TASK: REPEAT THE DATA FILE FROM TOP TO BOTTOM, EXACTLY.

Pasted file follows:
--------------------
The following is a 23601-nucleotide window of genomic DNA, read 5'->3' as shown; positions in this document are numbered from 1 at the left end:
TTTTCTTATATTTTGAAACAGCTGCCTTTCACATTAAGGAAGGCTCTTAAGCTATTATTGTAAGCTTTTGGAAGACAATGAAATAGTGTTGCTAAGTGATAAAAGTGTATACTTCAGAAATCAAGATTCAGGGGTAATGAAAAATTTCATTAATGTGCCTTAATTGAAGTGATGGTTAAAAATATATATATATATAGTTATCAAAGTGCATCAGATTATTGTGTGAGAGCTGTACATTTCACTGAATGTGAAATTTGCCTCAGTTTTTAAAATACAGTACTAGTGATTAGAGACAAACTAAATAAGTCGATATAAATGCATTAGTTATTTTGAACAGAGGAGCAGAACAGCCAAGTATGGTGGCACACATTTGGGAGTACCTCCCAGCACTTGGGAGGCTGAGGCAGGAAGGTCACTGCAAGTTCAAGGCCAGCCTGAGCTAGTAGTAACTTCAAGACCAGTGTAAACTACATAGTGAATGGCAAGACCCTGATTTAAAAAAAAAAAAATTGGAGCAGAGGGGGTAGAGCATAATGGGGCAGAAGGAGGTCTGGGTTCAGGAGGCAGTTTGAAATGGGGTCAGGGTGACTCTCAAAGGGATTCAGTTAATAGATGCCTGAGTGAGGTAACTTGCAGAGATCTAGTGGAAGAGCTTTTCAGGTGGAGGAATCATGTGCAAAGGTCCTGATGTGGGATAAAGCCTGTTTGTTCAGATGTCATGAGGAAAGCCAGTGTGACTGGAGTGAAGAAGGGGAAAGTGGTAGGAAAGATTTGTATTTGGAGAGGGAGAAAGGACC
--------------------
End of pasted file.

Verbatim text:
The following is a 23601-nucleotide window of genomic DNA, read 5'->3' as shown; positions in this document are numbered from 1 at the left end:
TTTTCTTATATTTTGAAACAGCTGCCTTTCACATTAAGGAAGGCTCTTAAGCTATTATTGTAAGCTTTTGGAAGACAATGAAATAGTGTTGCTAAGTGATAAAAGTGTATACTTCAGAAATCAAGATTCAGGGGTAATGAAAAATTTCATTAATGTGCCTTAATTGAAGTGATGGTTAAAAATATATATATATATAGTTATCAAAGTGCATCAGATTATTGTGTGAGAGCTGTACATTTCACTGAATGTGAAATTTGCCTCAGTTTTTAAAATACAGTACTAGTGATTAGAGACAAACTAAATAAGTCGATATAAATGCATTAGTTATTTTGAACAGAGGAGCAGAACAGCCAAGTATGGTGGCACACATTTGGGAGTACCTCCCAGCACTTGGGAGGCTGAGGCAGGAAGGTCACTGCAAGTTCAAGGCCAGCCTGAGCTAGTAGTAACTTCAAGACCAGTGTAAACTACATAGTGAATGGCAAGACCCTGATTTAAAAAAAAAAAAATTGGAGCAGAGGGGGTAGAGCATAATGGGGCAGAAGGAGGTCTGGGTTCAGGAGGCAGTTTGAAATGGGGTCAGGGTGACTCTCAAAGGGATTCAGTTAATAGATGCCTGAGTGAGGTAACTTGCAGAGATCTAGTGGAAGAGCTTTTCAGGTGGAGGAATCATGTGCAAAGGTCCTGATGTGGGATAAAGCCTGTTTGTTCAGATGTCATGAGGAAAGCCAGTGTGACTGGAGTGAAGAAGGGGAAAGTGGTAGGAAAGATTTGTATTTGGAGAGGGAGAAAGGACC